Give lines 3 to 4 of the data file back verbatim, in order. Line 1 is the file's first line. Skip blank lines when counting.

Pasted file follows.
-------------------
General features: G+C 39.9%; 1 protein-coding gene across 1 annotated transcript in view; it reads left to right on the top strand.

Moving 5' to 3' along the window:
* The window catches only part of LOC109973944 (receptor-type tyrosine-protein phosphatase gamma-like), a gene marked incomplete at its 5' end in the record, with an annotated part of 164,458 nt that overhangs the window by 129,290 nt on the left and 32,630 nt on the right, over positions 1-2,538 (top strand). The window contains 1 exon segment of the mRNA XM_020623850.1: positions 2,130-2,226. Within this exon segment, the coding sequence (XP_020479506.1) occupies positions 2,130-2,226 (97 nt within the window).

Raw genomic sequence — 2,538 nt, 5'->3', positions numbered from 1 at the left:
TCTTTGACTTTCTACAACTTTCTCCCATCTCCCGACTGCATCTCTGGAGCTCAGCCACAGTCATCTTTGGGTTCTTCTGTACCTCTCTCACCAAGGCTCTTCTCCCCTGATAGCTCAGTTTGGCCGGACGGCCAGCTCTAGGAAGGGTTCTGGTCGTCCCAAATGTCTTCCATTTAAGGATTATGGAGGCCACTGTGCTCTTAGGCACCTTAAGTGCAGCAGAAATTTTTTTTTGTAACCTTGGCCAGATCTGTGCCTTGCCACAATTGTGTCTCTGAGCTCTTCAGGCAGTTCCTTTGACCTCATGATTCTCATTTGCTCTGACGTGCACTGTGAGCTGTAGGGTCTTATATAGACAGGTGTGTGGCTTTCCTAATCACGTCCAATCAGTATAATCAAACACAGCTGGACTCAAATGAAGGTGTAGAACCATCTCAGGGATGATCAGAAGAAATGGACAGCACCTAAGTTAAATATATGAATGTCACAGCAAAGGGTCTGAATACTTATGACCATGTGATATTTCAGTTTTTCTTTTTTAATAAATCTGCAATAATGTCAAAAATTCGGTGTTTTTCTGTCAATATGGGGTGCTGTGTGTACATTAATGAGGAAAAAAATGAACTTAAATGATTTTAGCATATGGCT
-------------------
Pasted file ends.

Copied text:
* The window catches only part of LOC109973944 (receptor-type tyrosine-protein phosphatase gamma-like), a gene marked incomplete at its 5' end in the record, with an annotated part of 164,458 nt that overhangs the window by 129,290 nt on the left and 32,630 nt on the right, over positions 1-2,538 (top strand). The window contains 1 exon segment of the mRNA XM_020623850.1: positions 2,130-2,226. Within this exon segment, the coding sequence (XP_020479506.1) occupies positions 2,130-2,226 (97 nt within the window).

Raw genomic sequence — 2,538 nt, 5'->3', positions numbered from 1 at the left: